My laboratory studies inflammatory mechanisms involved in the development of atherosclerosis. Oxidized lipoproteins profoundly change the function of macrophages in atherosclerotic lesions. We study the role of 12/15-lipoxygenase and Toll-like receptors in the macrophage inflammatory responses. The hypothesis being tested is that 12/15LO-mediated modification of LDL produces ligands that activate TLR4 and other cellular receptors. Thus, we study macrophage signaling pathways and gene expression, macropinocytosis and phagocytosis of apoptotic cells as characteristics of macrophage activation in vascular inflammation.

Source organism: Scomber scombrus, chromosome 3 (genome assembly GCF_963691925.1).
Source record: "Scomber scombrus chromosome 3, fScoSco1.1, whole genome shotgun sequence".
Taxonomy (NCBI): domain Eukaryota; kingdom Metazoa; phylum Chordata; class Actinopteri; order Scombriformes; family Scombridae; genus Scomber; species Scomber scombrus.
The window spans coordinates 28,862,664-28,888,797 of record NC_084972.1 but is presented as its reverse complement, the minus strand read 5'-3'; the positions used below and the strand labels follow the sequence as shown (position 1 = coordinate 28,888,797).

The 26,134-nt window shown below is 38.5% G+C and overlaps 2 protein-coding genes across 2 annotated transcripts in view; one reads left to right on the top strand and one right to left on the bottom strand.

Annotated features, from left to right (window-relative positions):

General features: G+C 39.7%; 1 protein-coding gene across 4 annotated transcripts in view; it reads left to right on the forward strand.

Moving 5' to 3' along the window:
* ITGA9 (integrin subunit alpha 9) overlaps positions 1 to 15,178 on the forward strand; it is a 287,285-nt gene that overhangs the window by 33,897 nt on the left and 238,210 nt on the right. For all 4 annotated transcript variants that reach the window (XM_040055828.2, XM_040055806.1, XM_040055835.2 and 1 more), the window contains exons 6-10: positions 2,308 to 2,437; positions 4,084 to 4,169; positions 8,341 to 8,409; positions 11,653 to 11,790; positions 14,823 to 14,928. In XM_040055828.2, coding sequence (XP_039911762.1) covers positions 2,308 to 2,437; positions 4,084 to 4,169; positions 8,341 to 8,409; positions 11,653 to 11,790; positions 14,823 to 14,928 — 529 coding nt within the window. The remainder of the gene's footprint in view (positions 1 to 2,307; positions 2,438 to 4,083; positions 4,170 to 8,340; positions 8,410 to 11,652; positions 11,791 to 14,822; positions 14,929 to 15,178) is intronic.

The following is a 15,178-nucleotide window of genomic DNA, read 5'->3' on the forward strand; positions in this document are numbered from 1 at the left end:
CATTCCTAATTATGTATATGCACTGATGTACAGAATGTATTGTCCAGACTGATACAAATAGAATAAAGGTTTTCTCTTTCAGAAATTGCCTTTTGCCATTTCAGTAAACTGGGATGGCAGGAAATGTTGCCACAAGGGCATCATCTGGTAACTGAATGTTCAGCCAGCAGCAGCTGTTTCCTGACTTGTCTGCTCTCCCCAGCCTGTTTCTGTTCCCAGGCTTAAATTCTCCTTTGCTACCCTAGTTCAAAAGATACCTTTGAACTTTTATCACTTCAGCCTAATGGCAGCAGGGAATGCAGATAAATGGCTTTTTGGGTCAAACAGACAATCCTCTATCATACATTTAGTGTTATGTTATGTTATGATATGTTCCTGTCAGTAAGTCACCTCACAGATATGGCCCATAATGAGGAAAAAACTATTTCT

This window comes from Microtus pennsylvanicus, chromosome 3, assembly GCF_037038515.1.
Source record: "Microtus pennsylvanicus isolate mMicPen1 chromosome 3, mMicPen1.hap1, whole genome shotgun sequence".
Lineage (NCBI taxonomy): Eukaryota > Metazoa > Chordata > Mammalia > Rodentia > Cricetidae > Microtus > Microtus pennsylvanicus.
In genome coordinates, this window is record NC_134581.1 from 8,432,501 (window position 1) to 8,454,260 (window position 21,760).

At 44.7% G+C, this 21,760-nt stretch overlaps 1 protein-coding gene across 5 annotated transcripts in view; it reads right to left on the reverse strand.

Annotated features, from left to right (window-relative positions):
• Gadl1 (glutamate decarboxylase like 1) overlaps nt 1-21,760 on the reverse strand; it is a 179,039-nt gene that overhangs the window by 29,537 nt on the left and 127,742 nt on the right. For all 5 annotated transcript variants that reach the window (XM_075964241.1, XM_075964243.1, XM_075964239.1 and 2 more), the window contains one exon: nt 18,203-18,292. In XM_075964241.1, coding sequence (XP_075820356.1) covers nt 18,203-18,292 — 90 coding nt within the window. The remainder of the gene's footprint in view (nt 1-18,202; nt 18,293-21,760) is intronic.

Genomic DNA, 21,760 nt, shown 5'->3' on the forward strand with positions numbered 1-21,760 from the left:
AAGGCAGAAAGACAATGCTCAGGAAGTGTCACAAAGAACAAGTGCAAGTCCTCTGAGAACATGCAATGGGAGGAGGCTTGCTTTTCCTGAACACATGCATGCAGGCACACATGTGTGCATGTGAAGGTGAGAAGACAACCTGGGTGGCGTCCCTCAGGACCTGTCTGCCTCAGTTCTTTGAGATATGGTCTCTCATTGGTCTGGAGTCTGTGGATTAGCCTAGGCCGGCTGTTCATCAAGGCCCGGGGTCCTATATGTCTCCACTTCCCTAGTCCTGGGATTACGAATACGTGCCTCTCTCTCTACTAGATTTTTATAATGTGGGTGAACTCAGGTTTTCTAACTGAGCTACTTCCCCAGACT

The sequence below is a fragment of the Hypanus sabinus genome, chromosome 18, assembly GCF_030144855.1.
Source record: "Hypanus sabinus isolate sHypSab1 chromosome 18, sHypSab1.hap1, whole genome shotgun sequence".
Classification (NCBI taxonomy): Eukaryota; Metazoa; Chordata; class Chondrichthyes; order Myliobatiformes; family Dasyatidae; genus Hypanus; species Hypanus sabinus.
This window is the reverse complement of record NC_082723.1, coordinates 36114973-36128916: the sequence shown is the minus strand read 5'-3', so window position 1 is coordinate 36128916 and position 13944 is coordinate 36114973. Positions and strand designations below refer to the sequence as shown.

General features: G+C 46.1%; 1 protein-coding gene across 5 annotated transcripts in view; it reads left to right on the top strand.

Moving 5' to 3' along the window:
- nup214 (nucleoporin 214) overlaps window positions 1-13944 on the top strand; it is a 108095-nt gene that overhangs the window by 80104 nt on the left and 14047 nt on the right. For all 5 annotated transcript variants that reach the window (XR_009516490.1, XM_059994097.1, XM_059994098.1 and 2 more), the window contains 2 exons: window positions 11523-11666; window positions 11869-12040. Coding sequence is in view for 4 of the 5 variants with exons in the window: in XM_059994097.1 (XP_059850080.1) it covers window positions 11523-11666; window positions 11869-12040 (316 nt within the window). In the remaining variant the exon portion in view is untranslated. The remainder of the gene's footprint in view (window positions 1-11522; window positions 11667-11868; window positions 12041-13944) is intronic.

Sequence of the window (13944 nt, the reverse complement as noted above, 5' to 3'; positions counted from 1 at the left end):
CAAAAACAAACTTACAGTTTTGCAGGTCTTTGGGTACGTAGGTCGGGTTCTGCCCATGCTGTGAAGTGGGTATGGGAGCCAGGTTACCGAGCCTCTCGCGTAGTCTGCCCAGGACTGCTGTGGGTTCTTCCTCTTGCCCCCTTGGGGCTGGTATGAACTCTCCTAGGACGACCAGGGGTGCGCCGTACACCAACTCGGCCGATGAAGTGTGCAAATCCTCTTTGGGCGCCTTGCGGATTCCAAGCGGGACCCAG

A new exciting direction in our research is studying the processes of vascular inflammation in zebrafish. The optical transparency of zebrafish larvae enables monitoring vascular lipid and macrophage accumulation in real time in a live animal. This opens endless possibilities for in vivo functional studies of certain processes of atherogenesis.